With a vivid new character on the canvas, the stories these last two weeks have brought the four leading ladies of Wisteria Lane together in a natural and organic way and once again made their friendship the center of the show, as it was in season one. In season two they all seemed to be living in their own worlds, and while there was more four-way interaction in season three, much of it came about only because of extreme events. (Orson Hodge, who would eventually marry Bree, running down Mike Delfino and causing him to lose his memory; nutcase Carolyn Bigsby taking shoppers hostage at a local supermarket, etc.) There is a feeling this season that the ladies spend so much time together because they are so dear to each other, and because they live next door to each other. Wisteria Lane has become a neighborhood once again.
There are other things to celebrate this season. Carlos is front and center in a clumsy quadrangle that has comic ramifications for some characters and a deep emotional impact on others. Carlos is living with and engaged to Edie, who has abandoned her wicked ways and wants to settle down with him, but he’s fooling around with ex-wife Gabrielle, who is newly married to the mayor. The very cool Ricardo Antonio Chavira and the supremely sexy Eva Longoria and Nicollette Sheridan are all in top form playing this complex, high stakes story.
Lynette’s cancer story is once again providing Felicity Huffman with material that could earn her a third Emmy nomination. (She already has one Emmy for this role.) It is also adding some essential human drama to the show and serving as a surprising showcase for Longoria. (Gabrielle is terrified at the thought of her friend Lynette dying.)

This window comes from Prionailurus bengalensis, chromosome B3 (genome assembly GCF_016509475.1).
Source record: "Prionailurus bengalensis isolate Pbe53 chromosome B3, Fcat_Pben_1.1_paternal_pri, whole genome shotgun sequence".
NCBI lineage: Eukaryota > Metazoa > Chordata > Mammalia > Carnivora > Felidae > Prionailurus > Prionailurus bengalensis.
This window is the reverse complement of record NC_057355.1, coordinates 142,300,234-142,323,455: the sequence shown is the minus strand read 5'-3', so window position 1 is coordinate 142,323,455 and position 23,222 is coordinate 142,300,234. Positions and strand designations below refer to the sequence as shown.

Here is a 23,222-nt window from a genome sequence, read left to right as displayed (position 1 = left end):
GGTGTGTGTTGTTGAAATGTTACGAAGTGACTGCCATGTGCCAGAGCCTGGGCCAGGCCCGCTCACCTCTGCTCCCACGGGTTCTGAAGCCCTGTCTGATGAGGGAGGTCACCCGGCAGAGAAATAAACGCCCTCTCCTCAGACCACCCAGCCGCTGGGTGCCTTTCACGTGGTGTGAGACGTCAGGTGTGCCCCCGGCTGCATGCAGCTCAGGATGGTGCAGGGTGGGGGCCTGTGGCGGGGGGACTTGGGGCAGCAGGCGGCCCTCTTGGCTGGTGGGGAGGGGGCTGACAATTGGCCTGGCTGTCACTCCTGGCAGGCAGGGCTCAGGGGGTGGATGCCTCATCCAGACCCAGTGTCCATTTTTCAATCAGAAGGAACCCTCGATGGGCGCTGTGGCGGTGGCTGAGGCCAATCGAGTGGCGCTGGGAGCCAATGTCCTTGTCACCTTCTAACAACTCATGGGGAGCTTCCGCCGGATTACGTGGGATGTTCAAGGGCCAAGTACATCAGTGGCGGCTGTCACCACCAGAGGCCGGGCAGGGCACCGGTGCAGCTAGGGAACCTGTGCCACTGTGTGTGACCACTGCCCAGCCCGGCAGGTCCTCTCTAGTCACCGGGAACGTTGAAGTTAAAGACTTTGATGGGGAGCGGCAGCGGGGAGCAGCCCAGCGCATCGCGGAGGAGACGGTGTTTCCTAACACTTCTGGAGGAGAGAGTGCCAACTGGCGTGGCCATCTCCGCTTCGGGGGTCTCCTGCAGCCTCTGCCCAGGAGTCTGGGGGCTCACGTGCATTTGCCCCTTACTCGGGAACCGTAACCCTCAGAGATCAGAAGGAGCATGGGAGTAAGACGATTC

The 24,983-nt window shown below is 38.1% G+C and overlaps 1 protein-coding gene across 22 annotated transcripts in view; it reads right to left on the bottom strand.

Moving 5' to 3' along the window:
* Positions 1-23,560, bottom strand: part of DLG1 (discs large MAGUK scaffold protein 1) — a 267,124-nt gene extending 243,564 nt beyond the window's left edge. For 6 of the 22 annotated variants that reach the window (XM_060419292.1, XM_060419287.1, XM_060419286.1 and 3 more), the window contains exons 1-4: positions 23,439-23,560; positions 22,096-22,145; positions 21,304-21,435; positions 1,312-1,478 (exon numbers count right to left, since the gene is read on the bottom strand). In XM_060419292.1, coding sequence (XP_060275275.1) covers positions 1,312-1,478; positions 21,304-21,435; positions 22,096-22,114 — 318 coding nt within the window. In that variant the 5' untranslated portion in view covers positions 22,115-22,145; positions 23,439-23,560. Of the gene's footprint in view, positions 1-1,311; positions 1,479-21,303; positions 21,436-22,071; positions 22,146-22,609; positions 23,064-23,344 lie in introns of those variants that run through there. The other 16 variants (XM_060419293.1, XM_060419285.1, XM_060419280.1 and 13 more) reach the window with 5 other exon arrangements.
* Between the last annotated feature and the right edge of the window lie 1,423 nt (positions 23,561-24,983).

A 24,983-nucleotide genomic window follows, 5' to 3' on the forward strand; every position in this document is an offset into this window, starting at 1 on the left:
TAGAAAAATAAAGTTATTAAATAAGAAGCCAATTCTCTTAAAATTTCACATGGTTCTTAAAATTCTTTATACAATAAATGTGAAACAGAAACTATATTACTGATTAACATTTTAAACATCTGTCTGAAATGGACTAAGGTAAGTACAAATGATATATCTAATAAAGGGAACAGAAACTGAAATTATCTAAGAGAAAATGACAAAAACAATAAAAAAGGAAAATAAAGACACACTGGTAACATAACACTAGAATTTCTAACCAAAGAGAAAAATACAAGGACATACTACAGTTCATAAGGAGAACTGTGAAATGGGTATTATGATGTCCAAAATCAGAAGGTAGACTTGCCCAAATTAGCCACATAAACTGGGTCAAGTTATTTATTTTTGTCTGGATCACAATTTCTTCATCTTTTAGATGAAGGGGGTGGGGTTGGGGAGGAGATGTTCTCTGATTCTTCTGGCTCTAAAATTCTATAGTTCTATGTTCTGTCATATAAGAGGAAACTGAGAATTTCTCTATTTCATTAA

Meanwhile, appealing nice guy Mike, who spent much of last season unconscious in a hospital bed, is trying to be a calming influence on his ditsy new bride Susan and her mature daughter Julie, with limited results. This story has Teri Hatcher playing Susan as naturally nutty, the way she was in season one, and not as a clueless irritant, as she was in all of season two and much of season three.
Finally, the all-knowing Mrs. McClusky (Kathryn Joosten, still super) continues to provide rich comic accents in a number of key scenes and storylines. (Mr. Cherry, I know that you enjoy killing off supporting characters in devilish new ways. But you must never kill off this woman!)
Although Andrea Bowen (as Julie) and Lyndsy Fonseca (as Dylan) have had a few good scenes together, my one complaint with the show this season is that the younger characters on the canvas haven’t had much to do. Housewives could really use some youthful sex appeal in its madcap mix, and Bree’s demon-spawn, Andrew and Danielle, are just the kids to provide it. Shawn Pyfrom and Joy Lauren, as Andrew and Danielle, respectively, are both capable of playing edgy comedy and raw emotion, and Andrea Bowen is a gem. I’d like to see Andrew and Julie bring home a number of different young men, simply to agitate their mothers. And I have to imagine there is a story in the works that has a very pregnant Danielle returning home for a surprise visit. If not, why not? The comic and dramatic possibilities are endless.
By Ed Martin